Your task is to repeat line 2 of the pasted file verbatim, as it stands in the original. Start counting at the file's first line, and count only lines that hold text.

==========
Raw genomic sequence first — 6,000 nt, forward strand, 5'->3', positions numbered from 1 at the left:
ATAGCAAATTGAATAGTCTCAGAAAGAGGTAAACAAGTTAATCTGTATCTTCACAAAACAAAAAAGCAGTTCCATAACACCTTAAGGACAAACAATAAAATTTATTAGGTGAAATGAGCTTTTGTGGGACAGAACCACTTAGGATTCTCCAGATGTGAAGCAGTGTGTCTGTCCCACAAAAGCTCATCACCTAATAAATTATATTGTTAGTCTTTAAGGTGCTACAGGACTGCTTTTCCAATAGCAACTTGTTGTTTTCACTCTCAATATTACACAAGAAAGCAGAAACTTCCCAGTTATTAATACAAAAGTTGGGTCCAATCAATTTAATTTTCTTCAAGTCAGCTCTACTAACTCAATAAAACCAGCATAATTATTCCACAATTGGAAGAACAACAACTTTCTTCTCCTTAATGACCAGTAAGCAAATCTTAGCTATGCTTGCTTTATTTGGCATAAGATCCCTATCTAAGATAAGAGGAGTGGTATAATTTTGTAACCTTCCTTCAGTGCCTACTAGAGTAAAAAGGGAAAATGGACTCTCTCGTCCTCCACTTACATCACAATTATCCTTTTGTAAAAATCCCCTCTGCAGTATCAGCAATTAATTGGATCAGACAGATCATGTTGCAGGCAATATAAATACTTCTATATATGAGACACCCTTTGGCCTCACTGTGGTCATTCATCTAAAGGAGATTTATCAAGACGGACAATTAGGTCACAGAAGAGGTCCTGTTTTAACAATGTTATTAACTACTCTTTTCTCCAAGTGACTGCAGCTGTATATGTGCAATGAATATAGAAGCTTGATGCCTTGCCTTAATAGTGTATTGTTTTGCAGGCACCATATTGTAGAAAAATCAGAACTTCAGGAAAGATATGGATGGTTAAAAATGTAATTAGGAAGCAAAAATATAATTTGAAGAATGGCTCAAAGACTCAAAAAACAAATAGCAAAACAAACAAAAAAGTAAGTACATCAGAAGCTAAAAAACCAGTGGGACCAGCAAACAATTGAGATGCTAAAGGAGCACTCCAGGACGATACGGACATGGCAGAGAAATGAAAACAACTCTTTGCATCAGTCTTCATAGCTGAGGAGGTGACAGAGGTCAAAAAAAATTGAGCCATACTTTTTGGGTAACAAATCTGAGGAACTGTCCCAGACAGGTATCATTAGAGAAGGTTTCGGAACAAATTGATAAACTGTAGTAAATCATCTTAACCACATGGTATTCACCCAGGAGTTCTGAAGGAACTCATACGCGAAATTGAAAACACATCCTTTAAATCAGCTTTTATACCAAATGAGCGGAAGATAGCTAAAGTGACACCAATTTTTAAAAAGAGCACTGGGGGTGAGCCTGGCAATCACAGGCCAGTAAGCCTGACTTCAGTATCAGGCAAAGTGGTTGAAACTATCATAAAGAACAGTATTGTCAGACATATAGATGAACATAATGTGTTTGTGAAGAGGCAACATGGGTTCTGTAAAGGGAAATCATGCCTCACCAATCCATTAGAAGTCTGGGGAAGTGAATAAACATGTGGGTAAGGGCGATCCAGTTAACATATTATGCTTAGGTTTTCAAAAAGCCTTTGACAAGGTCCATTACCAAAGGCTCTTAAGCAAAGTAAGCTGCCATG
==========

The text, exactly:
ATAGCAAATTGAATAGTCTCAGAAAGAGGTAAACAAGTTAATCTGTATCTTCACAAAACAAAAAAGCAGTTCCATAACACCTTAAGGACAAACAATAAAATTTATTAGGTGAAATGAGCTTTTGTGGGACAGAACCACTTAGGATTCTCCAGATGTGAAGCAGTGTGTCTGTCCCACAAAAGCTCATCACCTAATAAATTATATTGTTAGTCTTTAAGGTGCTACAGGACTGCTTTTCCAATAGCAACTTGTTGTTTTCACTCTCAATATTACACAAGAAAGCAGAAACTTCCCAGTTATTAATACAAAAGTTGGGTCCAATCAATTTAATTTTCTTCAAGTCAGCTCTACTAACTCAATAAAACCAGCATAATTATTCCACAATTGGAAGAACAACAACTTTCTTCTCCTTAATGACCAGTAAGCAAATCTTAGCTATGCTTGCTTTATTTGGCATAAGATCCCTATCTAAGATAAGAGGAGTGGTATAATTTTGTAACCTTCCTTCAGTGCCTACTAGAGTAAAAAGGGAAAATGGACTCTCTCGTCCTCCACTTACATCACAATTATCCTTTTGTAAAAATCCCCTCTGCAGTATCAGCAATTAATTGGATCAGACAGATCATGTTGCAGGCAATATAAATACTTCTATATATGAGACACCCTTTGGCCTCACTGTGGTCATTCATCTAAAGGAGATTTATCAAGACGGACAATTAGGTCACAGAAGAGGTCCTGTTTTAACAATGTTATTAACTACTCTTTTCTCCAAGTGACTGCAGCTGTATATGTGCAATGAATATAGAAGCTTGATGCCTTGCCTTAATAGTGTATTGTTTTGCAGGCACCATATTGTAGAAAAATCAGAACTTCAGGAAAGATATGGATGGTTAAAAATGTAATTAGGAAGCAAAAATATAATTTGAAGAATGGCTCAAAGACTCAAAAAACAAATAGCAAAACAAACAAAAAAGTAAGTACATCAGAAGCTAAAAAACCAGTGGGACCAGCAAACAATTGAGATGCTAAAGGAGCACTCCAGGACGATACGGACATGGCAGAGAAATGAAAACAACTCTTTGCATCAGTCTTCATAGCTGAGGAGGTGACAGAGGTCAAAAAAAATTGAGCCATACTTTTTGGGTAACAAATCTGAGGAACTGTCCCAGACAGGTATCATTAGAGAAGGTTTCGGAACAAATTGATAAACTGTAGTAAATCATCTTAACCACATGGTATTCACCCAGGAGTTCTGAAGGAACTCATACGCGAAATTGAAAACACATCCTTTAAATCAGCTTTTATACCAAATGAGCGGAAGATAGCTAAAGTGACACCAATTTTTAAAAAGAGCACTGGGGGTGAGCCTGGCAATCACAGGCCAGTAAGCCTGACTTCAGTATCAGGCAAAGTGGTTGAAACTATCATAAAGAACAGTATTGTCAGACATATAGATGAACATAATGTGTTTGTGAAGAGGCAACATGGGTTCTGTAAAGGGAAATCATGCCTCACCAATCCATTAGAAGTCTGGGGAAGTGAATAAACATGTGGGTAAGGGCGATCCAGTTAACATATTATGCTTAGGTTTTCAAAAAGCCTTTGACAAGGTCCATTACCAAAGGCTCTTAAGCAAAGTAAGCTGCCATG